State Rep. Gretchen Driskell returns to Saline City Council chambers Monday night to make a presentation to recognize the Rentschler Farm Museum's listing on the National Register of Historic Places. The recognition comes after years of work by Saline Area Historical Society members, particularly the work done by Cynthia Christensen. City council will also honor recently retired police records clerk Linda Longberry.
Tax breaks for industry and water bill penalties are also on the Saline City Council agenda for Monday night.
City council begins work at 6:30 p.m. with a work session to discuss a property maintenance ordinance and to discuss a new policy on penalties and late fees for people delinquent in paying water bills.
Treasurer Mickie Jo Bennett has drafted a policy that would create a 10 percent penalty, capped at $1,000, for late bill payers. If adopted, the policy would also take water bill penalties out of the city council arena. The new policy would instead authorize the city treasurer to waive the penalty one time, providing the bill is paid in full when the request is made.
The policy was called into question when American Soy, the city's largest water user, protested a $3,278 water bill penalty.
Council is also considering means to encourage some apartment complexes and other property owners to improve the appearance of their properties. The discussion continues at the work session.
Council's regular meeting begins at 7:30 p.m.
The city's Special Projects Committee is recommending the city use new guidelines when deciding whether or not to grant tax breaks on industrial investment. The new guidelines would separate real property (land/buildings) investments from personal property (machinery) investments. The guidelines have been streamlined and tweaked. Gone are “points” scored for having minimal environmental impact. Companies will also get less credit for creating jobs and more credit for the number of years operating in the community. Real property tax abatements are capped at 12 years and personal property abatements are capped at six years.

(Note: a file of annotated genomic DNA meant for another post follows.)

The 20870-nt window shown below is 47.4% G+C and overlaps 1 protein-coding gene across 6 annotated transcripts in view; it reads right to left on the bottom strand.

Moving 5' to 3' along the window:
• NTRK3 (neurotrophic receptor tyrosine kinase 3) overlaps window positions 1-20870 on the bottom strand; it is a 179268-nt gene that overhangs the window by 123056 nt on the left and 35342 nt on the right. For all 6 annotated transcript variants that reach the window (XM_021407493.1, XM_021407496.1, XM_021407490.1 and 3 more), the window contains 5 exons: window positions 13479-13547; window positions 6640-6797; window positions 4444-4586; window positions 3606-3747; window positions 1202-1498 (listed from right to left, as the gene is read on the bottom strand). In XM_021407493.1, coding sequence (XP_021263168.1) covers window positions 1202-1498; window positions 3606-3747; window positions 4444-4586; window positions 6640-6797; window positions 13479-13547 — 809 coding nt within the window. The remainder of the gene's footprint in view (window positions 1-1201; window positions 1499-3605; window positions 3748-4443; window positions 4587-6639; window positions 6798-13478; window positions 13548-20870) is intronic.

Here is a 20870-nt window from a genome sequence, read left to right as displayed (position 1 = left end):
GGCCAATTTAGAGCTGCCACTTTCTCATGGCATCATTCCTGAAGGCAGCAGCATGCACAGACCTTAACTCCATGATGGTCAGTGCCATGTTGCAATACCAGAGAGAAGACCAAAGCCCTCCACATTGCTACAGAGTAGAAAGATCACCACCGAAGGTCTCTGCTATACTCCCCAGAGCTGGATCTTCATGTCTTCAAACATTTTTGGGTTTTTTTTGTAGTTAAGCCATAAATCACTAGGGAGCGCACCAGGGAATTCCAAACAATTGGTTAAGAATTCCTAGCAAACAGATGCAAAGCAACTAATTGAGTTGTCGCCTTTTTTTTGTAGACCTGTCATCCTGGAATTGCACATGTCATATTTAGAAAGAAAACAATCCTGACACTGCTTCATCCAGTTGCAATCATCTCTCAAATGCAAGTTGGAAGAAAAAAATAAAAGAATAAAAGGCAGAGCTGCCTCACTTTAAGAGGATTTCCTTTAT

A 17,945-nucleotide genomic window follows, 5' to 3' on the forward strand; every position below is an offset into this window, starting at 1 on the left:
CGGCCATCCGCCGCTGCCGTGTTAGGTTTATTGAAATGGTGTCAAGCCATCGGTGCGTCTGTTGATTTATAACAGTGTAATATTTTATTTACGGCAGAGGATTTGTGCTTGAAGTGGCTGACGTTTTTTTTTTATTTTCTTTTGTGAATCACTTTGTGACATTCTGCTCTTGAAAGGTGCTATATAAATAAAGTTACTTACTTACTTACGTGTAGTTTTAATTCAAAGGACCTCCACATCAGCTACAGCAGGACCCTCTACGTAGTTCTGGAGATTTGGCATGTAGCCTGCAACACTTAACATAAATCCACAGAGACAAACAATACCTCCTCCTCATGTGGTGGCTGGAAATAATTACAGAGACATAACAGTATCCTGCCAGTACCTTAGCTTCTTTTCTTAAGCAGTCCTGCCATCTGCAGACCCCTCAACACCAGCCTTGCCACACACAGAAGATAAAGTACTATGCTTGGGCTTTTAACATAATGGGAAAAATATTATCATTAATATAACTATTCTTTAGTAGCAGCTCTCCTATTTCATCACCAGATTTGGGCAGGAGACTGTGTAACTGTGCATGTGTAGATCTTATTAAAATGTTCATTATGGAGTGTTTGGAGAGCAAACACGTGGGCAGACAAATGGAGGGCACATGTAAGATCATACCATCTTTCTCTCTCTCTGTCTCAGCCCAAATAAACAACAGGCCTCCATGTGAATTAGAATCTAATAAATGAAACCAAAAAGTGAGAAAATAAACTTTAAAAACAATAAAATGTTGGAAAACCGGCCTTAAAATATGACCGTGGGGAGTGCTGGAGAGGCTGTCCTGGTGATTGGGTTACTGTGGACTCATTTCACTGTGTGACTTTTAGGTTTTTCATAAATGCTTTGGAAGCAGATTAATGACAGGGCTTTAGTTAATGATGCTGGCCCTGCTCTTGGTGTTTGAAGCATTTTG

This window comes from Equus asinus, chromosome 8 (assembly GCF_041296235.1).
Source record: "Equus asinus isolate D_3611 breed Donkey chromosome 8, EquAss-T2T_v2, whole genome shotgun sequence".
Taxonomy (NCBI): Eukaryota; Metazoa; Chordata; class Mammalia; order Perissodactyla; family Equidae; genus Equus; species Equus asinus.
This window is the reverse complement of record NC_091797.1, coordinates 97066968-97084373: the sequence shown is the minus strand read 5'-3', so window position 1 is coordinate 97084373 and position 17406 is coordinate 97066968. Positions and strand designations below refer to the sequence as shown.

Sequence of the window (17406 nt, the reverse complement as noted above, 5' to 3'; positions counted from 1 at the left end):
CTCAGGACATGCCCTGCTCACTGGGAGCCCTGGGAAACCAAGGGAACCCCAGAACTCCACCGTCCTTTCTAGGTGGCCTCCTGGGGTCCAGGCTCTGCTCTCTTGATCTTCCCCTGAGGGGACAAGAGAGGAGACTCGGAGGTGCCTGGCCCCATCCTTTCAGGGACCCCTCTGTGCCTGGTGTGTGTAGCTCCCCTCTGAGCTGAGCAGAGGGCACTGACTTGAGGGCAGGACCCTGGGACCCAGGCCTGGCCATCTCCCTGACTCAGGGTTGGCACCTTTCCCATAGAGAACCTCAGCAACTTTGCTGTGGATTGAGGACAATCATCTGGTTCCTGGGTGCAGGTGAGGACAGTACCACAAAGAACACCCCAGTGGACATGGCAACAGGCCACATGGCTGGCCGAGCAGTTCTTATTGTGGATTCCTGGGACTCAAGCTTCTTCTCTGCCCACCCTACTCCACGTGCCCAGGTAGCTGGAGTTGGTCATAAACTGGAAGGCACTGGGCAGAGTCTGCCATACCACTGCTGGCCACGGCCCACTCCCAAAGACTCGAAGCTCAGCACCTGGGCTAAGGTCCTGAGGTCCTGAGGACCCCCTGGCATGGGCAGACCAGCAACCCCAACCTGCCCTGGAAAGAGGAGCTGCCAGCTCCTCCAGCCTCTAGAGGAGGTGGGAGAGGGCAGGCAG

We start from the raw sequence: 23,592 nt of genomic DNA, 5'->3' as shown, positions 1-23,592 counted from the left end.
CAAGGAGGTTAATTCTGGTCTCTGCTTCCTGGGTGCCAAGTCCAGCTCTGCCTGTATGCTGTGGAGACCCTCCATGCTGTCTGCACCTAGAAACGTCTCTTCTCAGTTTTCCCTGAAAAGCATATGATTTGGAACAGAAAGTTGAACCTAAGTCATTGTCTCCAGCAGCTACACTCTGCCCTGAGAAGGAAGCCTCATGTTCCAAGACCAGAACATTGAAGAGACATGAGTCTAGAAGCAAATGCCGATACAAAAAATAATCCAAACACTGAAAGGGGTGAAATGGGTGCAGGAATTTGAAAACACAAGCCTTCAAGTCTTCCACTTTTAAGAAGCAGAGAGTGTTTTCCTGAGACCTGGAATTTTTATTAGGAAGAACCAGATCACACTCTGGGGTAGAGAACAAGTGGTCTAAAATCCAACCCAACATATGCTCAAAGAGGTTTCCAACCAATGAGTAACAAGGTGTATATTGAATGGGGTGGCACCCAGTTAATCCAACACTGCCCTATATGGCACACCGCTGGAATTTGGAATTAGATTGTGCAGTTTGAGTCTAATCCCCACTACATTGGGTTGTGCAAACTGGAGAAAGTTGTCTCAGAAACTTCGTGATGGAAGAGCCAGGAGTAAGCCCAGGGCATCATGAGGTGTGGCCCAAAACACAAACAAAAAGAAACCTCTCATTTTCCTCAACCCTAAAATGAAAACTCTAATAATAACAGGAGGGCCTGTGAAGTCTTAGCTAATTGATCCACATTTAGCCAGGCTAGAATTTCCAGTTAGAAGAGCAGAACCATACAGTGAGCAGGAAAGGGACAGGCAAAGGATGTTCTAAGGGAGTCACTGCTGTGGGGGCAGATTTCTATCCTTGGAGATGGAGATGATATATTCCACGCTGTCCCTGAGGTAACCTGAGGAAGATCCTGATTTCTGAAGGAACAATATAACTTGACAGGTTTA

Several members of council have been requesting new tax abatement guidelines to reflect the changing economy and because it was difficult to measure of companies were living up to some of the promises made in their applications.
City council will also consider Tetra Tech's proposal to complete an MDEQ sewer use charge system and water rate study for $19,900. Should the city opt to do the study, it may be reimbursed by $12,500 by the MDEQ if the project is completed by January.
Council will also consider adopted new language in the agreement that governs the Saline Area Fire Department. The new language in the agreement precludes employees of police departments or fire departments party to the agreement from serving on the Saline Area Fire Board, which oversee the department. The language also gives local governments the ability to remove their representative from the board, and ends the term on the board when their elected office expires. The language also reduces the at-large member's term from six years to four years.